The purpose of these requirements is to provide guidance on the use and control of Communications Security (COMSEC) material by referring to the relevant standards and instructions.
The audience of these requirements is all users of high-grade cryptographic equipment including:
- New Zealand government employees with responsibility for COMSEC
- New Zealand government contractors.
These requirements support the implementation of the New Zealand Protective Security Requirements (PSR).
They are part of a suite of documents available to help agencies meet their information security requirements.
Where legislative requirements are higher than controls identified in these requirements, legislative requirements take precedence and need to be applied.
These requirements include advice on the New Zealand government’s expectations for the protection of New Zealand information and assets by foreign governments.
COMSEC includes cryptography, transmission security, emission security, traffic-flow security and physical security of COMSEC equipment.
These forms of security safeguard and reduce the threat of unauthorised persons gaining access to our communications.
The New Zealand government recognises cyber threats and identifies cyber security as one of its top tier national security priorities.
As New Zealand continues to experience an increase in cyber activities, it is essential for New Zealand government agencies to continue to actively consider the risks.
These requirements will help to establish a consistent terminology for information security across the New Zealand government and give agencies a framework for the assurance needed to share information.
1.4 Compliance requirements
A control with a ‘must’ or ‘must not’ compliance requirement indicates that use of the control is mandatory. These are the baseline controls unless the control is demonstrably not relevant to the respective agency and can be clearly demonstrated to the agency head or accreditation authority.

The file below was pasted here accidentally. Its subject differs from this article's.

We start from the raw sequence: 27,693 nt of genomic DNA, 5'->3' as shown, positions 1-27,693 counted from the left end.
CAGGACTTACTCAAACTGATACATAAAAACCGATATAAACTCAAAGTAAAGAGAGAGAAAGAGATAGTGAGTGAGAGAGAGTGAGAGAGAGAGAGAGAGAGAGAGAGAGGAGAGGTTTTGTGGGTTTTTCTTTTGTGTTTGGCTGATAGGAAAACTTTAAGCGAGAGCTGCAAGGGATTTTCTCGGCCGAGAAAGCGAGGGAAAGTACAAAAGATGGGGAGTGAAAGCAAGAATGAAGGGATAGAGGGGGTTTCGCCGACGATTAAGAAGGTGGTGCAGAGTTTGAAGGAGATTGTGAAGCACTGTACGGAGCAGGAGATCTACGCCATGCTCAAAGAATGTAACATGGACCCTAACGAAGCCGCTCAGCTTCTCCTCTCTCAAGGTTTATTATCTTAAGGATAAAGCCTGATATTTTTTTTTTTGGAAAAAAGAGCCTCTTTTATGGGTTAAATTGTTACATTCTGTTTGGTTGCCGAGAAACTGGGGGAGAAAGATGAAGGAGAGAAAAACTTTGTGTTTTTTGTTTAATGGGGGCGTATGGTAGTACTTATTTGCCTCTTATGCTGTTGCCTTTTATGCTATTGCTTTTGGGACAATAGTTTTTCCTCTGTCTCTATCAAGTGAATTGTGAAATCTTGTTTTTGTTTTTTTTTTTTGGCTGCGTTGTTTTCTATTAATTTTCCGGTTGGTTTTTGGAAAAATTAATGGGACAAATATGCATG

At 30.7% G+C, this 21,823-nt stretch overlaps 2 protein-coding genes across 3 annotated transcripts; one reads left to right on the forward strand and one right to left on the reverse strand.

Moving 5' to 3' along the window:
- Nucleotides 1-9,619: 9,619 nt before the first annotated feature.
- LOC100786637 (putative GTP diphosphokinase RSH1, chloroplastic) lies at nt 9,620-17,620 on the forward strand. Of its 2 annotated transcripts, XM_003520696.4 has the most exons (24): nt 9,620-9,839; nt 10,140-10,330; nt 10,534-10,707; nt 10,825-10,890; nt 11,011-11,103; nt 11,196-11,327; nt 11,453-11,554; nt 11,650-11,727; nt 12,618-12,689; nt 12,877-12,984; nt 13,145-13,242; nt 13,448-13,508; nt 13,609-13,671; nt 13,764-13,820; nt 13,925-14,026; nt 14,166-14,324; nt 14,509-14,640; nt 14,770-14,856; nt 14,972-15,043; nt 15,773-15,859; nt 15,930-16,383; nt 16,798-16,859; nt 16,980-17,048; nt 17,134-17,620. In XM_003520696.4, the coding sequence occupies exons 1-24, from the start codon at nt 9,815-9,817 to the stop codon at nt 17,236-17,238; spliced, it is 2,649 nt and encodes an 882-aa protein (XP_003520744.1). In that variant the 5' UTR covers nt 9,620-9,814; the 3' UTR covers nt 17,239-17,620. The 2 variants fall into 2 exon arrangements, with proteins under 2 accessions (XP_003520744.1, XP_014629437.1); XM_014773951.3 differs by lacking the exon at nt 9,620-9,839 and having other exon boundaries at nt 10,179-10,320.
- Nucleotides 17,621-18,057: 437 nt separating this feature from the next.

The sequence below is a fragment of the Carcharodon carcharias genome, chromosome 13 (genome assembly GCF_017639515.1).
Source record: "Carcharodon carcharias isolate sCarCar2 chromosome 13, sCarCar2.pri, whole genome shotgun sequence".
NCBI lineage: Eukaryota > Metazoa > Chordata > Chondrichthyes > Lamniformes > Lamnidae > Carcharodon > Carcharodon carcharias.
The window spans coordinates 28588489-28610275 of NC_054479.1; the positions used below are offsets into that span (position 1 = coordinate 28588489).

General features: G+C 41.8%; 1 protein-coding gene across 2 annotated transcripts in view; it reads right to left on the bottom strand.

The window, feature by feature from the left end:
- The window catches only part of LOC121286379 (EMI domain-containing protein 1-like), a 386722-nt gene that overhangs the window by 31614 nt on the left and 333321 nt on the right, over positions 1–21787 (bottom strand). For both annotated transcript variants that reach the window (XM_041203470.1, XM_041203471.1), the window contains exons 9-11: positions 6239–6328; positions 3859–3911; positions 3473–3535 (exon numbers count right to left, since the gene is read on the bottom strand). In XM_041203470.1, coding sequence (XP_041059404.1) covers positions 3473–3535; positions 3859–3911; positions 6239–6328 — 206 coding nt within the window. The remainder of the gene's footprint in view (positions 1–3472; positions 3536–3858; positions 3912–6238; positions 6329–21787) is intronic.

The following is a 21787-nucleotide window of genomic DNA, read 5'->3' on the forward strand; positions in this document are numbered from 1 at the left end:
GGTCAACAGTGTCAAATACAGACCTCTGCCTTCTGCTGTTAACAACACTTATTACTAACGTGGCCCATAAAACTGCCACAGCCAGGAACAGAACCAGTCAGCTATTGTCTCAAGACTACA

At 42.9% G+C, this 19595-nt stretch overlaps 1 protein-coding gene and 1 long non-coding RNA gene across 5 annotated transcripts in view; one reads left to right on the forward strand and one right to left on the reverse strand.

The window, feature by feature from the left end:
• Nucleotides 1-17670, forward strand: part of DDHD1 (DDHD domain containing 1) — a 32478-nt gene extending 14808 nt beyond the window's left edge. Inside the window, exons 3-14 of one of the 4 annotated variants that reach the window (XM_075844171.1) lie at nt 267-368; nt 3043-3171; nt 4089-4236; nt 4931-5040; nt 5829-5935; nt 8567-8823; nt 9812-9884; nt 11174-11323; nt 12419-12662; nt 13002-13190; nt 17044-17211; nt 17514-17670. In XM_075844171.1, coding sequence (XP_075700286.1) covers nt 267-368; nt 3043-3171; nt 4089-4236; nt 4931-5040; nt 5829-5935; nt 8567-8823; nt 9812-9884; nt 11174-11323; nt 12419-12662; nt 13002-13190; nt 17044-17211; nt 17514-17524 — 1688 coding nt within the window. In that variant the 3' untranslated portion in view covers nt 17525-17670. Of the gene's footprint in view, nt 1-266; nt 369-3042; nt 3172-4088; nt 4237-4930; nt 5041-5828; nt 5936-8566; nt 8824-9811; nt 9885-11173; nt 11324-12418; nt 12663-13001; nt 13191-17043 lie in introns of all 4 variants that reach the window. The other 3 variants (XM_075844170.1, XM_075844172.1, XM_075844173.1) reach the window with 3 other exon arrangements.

A control with a ‘should’ or ‘should not’ requirement indicates that use of the control is considered good and recommended practice. Valid reasons for not implementing a control could exist, including:
- a control is not relevant because the risk does not exist
- or a process or control(s) of equal strength has been substituted.
Agencies must recognise that not using a control without due consideration may increase residual risk for the agency. This residual risk needs to be agreed and acknowledged by the agency head. In particular an agency should pose the following questions:
- Is the agency willing to accept additional risk?
- Have any implications for All of Government security been considered?
- If so, what is the justification?
A formal auditable record of this consideration and decision is required as part of the governance and assurance processes within an agency.
The PSR provides agencies with mandatory and best practice security measures.
The controls detailed above identify if and when agencies need to consider specific security measures to comply with the mandatory requirements.
1.5 Relevant standards
The standards relevant to these requirements are listed here.
- New Zealand Communications Security Standard No. 300 (NZCSS 300). This standard provides the minimum security requirements for the control and accountability of communications security material within the New Zealand government and agencies.
- New Zealand Communications Security Standard No. 400 (NZCSS 400). This standard provides a minimum standard of installation engineering for all New Zealand government agencies, organisations or personnel concerned with the planning or engineering of New Zealand installations processing protectively marked information.
- New Zealand Communications Security Standard No. 500 (NZCSS 500). This standard provides consolidated statements of national communications security policy. Where necessary, more information about the policy will be provided in the relevant national communications security standards or instructions.
- New Zealand Information Security Manual.